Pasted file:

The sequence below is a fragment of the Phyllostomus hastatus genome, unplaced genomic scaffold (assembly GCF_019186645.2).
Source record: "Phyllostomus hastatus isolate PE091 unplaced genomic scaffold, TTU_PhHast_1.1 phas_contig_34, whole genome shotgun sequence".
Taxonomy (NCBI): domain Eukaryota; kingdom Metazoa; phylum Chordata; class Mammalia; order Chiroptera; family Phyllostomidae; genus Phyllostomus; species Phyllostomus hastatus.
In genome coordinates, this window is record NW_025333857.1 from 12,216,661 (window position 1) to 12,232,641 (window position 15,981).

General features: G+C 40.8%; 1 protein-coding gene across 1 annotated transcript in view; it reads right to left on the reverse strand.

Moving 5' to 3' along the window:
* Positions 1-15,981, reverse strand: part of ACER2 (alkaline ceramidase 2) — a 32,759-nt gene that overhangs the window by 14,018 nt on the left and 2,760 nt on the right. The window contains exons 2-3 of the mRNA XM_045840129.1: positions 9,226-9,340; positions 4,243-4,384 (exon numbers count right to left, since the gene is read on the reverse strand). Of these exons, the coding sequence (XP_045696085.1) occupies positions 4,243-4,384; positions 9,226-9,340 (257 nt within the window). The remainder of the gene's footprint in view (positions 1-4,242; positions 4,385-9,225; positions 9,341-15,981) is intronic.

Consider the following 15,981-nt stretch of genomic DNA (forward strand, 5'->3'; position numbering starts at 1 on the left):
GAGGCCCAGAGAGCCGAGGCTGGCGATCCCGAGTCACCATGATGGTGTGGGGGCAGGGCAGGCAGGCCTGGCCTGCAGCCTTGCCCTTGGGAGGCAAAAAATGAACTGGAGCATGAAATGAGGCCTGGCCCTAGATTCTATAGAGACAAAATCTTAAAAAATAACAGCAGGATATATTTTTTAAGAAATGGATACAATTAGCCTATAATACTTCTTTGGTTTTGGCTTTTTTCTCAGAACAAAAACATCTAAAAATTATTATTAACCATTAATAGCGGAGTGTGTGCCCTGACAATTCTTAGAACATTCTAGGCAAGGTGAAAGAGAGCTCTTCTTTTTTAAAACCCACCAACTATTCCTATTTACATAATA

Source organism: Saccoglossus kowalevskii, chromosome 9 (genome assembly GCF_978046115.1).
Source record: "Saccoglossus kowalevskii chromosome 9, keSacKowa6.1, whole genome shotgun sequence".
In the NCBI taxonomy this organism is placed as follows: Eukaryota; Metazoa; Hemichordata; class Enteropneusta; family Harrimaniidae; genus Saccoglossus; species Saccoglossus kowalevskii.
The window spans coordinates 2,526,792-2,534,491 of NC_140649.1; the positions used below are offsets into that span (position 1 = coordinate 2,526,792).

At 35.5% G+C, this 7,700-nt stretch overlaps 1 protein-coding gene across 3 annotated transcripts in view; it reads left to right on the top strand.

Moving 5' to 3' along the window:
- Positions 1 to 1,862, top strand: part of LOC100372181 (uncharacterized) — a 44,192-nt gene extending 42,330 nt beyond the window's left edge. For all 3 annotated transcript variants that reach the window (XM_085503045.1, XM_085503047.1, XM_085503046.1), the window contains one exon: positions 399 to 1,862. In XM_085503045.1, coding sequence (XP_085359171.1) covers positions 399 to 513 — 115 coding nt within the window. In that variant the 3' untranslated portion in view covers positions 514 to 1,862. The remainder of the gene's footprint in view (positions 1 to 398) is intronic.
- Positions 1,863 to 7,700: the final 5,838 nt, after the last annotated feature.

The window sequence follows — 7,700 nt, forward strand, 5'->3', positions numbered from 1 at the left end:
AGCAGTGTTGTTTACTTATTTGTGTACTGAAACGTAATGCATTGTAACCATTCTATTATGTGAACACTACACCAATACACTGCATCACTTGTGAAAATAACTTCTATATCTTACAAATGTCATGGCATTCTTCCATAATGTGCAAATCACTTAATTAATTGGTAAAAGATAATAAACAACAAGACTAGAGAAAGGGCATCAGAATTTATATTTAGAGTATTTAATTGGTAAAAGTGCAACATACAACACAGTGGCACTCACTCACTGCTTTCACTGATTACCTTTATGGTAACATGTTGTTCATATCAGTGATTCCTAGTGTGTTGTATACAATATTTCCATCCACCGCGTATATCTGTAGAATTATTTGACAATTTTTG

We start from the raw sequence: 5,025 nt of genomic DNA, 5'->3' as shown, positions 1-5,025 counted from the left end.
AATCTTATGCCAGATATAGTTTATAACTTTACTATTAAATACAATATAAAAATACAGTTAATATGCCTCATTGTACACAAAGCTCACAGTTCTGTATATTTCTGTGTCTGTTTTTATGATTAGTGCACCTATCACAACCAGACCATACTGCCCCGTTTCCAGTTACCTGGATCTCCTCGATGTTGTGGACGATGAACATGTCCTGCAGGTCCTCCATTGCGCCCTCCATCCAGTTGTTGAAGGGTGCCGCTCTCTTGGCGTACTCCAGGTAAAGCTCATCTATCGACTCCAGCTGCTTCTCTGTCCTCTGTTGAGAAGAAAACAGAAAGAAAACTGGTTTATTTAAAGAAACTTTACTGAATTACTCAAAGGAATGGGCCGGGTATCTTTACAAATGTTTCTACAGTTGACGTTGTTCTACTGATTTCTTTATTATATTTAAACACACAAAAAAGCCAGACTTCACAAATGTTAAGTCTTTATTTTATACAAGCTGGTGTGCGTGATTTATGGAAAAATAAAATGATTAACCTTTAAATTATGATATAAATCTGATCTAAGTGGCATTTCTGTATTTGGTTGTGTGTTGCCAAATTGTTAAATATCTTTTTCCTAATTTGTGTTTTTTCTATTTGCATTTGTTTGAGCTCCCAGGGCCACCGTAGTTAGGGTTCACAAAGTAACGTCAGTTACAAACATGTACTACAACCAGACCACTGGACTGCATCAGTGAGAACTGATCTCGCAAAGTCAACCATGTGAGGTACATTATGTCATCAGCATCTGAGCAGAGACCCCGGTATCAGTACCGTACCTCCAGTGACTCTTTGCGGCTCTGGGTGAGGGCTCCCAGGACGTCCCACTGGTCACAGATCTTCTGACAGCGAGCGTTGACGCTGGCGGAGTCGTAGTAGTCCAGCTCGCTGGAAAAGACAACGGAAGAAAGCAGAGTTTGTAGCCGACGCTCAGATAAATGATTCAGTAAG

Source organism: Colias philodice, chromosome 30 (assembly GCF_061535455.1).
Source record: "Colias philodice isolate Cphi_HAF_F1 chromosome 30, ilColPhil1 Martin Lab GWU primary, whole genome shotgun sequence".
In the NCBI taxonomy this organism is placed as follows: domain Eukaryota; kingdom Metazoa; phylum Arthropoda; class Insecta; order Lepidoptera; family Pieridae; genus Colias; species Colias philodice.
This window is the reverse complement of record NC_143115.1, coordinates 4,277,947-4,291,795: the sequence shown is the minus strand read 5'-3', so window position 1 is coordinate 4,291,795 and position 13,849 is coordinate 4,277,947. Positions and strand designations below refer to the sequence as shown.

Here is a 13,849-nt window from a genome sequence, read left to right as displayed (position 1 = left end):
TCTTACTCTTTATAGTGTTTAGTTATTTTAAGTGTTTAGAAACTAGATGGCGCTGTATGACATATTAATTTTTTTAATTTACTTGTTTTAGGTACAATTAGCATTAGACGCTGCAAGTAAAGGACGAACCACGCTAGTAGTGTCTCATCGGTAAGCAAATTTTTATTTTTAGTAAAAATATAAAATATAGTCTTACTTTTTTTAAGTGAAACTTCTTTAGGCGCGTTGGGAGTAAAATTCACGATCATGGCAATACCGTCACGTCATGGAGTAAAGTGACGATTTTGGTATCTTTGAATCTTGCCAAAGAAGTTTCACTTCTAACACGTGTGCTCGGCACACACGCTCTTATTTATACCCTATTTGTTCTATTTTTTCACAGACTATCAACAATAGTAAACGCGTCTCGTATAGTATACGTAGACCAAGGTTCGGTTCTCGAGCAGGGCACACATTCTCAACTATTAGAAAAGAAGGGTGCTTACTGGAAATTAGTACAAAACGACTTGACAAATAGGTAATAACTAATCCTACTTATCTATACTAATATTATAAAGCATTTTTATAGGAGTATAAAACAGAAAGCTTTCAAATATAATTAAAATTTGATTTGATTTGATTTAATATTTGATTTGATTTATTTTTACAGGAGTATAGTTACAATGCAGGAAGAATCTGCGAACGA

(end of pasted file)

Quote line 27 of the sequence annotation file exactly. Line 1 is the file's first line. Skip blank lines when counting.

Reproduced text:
TCTTACTCTTTATAGTGTTTAGTTATTTTAAGTGTTTAGAAACTAGATGGCGCTGTATGACATATTAATTTTTTTAATTTACTTGTTTTAGGTACAATTAGCATTAGACGCTGCAAGTAAAGGACGAACCACGCTAGTAGTGTCTCATCGGTAAGCAAATTTTTATTTTTAGTAAAAATATAAAATATAGTCTTACTTTTTTTAAGTGAAACTTCTTTAGGCGCGTTGGGAGTAAAATTCACGATCATGGCAATACCGTCACGTCATGGAGTAAAGTGACGATTTTGGTATCTTTGAATCTTGCCAAAGAAGTTTCACTTCTAACACGTGTGCTCGGCACACACGCTCTTATTTATACCCTATTTGTTCTATTTTTTCACAGACTATCAACAATAGTAAACGCGTCTCGTATAGTATACGTAGACCAAGGTTCGGTTCTCGAGCAGGGCACACATTCTCAACTATTAGAAAAGAAGGGTGCTTACTGGAAATTAGTACAAAACGACTTGACAAATAGGTAATAACTAATCCTACTTATCTATACTAATATTATAAAGCATTTTTATAGGAGTATAAAACAGAAAGCTTTCAAATATAATTAAAATTTGATTTGATTTGATTTAATATTTGATTTGATTTATTTTTACAGGAGTATAGTTACAATGCAGGAAGAATCTGCGAACGA